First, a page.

Think of the vocals of Sweet Child of Mine by Guns ‘n Roses that follows the great guitar intro
This is the element of the song that repeats at least once both musically and lyrically.
It is almost always of greater musical and emotional intensity than the verse.
In terms of narrative, the chorus conveys the main message or theme of the song.
Normally the most memorable element of the song for listeners, the chorus usually contains the hook/title of the song
Think Ticket to Ride by The Beatles
The Middle 8
The section of a song which has a significantlydifferent melody from the rest of the songusually after the second chorus
Such sections often consist of new chords and major change in melody.
It is called a middle 8 because it happens in the middle of the song and the length is generally 8 bars. (Don’t worry about the theory of this yet)!!!
It can also be repeated
Again, think Ticket to Ride where the lyrics go “I don’t know why she’s feeling so high etc….” Ride
Guitar (or other) solo
A solo is a section designed to showcase an instrumentalist (in this case – you as a guitarist)
We all want to be able to accomplish one – so no more explanation required except that it may take place over the music or chords of a verse, chorus, any other part of the song or even something different
If it is a brief instrumental piece i.e. just a few notes, we will just label it “guitar”
I will just quote one of my favourites “Reeling in the Years by Steely Dan
• Occurs at the end of a song and takes many forms – it adds intensity and interest and
Can create new hooks
Can involve ad libbing
Could include another solo or more vocals
Could involve a change of melody – breaking away from the main melody
Could include variations on a theme from the song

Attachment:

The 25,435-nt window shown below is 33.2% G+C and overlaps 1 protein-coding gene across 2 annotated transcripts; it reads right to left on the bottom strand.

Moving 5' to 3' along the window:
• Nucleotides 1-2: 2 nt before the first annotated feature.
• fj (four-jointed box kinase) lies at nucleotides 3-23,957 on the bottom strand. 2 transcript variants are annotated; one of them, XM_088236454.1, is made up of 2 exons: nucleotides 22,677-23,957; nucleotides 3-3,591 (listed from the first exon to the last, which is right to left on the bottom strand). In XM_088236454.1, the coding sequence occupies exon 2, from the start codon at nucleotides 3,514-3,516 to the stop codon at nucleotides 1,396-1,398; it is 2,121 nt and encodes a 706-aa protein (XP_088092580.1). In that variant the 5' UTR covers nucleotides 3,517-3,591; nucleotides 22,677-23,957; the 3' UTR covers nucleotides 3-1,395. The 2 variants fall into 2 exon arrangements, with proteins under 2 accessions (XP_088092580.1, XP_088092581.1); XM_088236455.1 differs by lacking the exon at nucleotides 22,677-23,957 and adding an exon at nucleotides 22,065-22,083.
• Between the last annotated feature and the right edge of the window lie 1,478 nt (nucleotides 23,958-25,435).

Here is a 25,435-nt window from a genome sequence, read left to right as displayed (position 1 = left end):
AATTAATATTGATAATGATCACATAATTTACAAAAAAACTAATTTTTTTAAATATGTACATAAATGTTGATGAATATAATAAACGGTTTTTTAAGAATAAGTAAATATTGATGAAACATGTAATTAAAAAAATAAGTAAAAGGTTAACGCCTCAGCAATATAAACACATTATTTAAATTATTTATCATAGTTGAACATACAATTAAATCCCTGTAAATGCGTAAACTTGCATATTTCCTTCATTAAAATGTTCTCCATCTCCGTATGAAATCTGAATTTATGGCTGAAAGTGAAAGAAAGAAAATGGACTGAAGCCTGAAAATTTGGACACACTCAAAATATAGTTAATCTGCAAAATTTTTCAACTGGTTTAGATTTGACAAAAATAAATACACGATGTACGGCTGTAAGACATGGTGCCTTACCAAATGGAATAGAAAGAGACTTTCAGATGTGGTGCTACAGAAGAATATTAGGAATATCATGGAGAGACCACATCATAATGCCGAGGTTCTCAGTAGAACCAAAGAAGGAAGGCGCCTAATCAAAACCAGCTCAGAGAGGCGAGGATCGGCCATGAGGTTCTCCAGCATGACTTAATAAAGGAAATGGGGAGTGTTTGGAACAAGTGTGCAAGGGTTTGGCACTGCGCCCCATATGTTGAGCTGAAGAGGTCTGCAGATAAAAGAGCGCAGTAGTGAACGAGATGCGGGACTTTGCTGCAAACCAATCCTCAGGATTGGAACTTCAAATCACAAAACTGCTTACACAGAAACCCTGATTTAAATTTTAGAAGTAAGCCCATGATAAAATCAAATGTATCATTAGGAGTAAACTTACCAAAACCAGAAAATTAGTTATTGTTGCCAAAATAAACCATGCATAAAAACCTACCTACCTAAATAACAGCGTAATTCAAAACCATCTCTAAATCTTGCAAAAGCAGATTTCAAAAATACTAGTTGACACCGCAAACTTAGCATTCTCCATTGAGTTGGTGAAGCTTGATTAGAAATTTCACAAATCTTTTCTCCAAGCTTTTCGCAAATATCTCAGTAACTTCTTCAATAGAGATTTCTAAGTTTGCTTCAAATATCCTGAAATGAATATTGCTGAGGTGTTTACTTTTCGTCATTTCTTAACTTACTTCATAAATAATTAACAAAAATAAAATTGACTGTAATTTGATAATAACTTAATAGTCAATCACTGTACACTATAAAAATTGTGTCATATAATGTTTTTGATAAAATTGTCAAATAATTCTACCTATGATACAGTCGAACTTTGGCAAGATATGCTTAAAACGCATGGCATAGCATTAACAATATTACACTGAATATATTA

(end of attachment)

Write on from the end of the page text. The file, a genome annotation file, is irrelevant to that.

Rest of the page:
May sometimes fade out
Think Hey Jude by The Beatles
It can occur within a verse (where the melody significantly changes) , or at the end of a verse
It is usually a two or four line section, rarely exceeding four bars musically, immediately preceding the chorus.
Crafted to propel the listener, both melodically and lyrically, into the chorus.
All pre-choruses in the same song tend to have the same melody.
It is acceptable for each verse’s pre-chorus to repeat the same lyric or to introduce a new lyric.
Different meanings in different countries
A departure or a release from the rest of the song similar to the middle 8
Think Don’t Look Back in Anger when Noel sings “so I start a revolution from my bed” and the following 6 lines!
The bridge’s job is to add a new dimension to the song, take it to the next level, and lead the listener back to the chorus, title and hook, from a new angle. If that’s not enough of a challenge, the bridge needs to accomplish all of this while still managing to sound consistent with the rest of the song.
It is similar to a pre-chorus but could appear anywhere in the song, and usually only once. Many people interchange pre-chorus and brisge.
These are only guidelines, but if you become familiar with them it will definitely help you when we move onto your first song. Bet you can’t wait!